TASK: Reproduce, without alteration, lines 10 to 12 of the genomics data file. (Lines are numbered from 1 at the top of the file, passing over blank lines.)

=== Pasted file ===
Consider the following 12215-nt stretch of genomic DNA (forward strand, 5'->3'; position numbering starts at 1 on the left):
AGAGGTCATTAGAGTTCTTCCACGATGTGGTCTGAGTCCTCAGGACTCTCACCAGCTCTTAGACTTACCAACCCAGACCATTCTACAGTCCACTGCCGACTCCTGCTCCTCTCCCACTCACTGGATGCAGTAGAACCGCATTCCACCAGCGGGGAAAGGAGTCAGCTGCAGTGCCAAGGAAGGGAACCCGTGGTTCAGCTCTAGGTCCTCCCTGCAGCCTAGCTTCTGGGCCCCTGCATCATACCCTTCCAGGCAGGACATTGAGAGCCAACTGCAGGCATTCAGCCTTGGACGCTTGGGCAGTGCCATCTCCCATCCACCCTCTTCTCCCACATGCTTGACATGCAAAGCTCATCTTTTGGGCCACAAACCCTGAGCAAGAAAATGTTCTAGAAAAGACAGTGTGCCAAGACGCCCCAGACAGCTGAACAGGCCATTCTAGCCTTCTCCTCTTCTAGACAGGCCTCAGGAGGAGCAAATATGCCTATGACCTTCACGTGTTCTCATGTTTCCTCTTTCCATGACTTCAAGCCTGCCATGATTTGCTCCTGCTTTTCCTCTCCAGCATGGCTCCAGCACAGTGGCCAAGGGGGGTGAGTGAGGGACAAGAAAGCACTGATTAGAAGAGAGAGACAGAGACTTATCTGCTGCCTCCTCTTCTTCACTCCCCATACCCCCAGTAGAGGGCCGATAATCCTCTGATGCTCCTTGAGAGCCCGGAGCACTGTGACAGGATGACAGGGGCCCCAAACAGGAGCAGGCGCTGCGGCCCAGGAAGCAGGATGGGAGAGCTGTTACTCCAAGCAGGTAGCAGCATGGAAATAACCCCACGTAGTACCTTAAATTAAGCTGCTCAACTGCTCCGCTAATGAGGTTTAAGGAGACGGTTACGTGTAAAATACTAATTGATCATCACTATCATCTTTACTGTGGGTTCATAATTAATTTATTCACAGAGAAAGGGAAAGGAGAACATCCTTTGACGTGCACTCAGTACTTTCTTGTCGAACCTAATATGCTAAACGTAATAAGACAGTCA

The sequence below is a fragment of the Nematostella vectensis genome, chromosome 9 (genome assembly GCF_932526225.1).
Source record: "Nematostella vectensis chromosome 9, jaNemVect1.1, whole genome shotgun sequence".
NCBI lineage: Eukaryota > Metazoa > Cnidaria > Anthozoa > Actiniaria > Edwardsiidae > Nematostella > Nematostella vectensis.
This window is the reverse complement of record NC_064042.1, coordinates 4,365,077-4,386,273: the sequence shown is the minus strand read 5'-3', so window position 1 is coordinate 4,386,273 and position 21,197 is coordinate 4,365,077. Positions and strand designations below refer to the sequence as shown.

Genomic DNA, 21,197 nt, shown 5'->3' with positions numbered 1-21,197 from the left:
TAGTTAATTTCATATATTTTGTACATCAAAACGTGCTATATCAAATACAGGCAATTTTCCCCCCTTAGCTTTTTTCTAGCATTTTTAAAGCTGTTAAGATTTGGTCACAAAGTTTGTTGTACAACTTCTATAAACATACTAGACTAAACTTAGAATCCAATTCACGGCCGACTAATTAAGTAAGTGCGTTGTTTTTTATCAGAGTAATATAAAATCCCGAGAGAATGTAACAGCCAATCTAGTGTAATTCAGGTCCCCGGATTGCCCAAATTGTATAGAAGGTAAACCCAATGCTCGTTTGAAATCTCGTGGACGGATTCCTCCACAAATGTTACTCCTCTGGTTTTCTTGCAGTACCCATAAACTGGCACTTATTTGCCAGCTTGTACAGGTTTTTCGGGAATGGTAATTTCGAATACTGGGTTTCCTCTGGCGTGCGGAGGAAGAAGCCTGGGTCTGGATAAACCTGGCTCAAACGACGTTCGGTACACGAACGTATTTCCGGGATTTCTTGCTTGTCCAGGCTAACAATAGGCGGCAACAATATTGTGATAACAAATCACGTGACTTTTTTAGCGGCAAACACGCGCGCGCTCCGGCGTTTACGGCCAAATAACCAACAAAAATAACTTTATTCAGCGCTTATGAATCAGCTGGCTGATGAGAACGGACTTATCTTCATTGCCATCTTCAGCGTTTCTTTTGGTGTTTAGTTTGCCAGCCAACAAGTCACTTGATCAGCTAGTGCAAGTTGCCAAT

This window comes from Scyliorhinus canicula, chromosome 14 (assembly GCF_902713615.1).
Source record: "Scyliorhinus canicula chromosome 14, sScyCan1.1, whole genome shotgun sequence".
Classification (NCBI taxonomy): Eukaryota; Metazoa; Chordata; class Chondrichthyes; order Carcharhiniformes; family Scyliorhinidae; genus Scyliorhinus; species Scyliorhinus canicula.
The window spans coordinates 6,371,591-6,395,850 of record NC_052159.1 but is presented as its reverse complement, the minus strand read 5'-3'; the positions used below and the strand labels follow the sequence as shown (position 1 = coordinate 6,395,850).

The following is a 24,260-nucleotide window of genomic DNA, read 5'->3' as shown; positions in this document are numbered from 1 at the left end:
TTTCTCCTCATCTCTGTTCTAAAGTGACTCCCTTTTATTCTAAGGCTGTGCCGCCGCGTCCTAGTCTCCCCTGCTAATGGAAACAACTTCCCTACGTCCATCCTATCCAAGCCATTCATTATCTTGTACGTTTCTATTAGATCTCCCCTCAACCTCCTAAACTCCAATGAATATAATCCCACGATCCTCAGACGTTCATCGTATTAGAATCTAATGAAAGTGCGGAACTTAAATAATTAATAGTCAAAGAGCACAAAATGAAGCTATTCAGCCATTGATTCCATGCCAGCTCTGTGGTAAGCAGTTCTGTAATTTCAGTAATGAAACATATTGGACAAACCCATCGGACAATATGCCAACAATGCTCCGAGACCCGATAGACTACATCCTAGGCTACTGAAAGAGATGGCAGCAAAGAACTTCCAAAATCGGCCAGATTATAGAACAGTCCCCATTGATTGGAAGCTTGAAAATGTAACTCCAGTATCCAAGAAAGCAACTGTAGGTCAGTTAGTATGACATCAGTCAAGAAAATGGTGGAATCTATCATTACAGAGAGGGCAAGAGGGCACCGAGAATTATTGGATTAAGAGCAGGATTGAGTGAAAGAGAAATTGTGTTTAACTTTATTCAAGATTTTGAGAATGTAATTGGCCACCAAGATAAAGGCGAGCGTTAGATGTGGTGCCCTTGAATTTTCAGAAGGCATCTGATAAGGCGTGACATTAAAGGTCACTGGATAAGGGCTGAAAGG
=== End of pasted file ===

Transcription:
Source record: "Scyliorhinus canicula chromosome 14, sScyCan1.1, whole genome shotgun sequence".
Classification (NCBI taxonomy): Eukaryota; Metazoa; Chordata; class Chondrichthyes; order Carcharhiniformes; family Scyliorhinidae; genus Scyliorhinus; species Scyliorhinus canicula.
The window spans coordinates 6,371,591-6,395,850 of record NC_052159.1 but is presented as its reverse complement, the minus strand read 5'-3'; the positions used below and the strand labels follow the sequence as shown (position 1 = coordinate 6,395,850).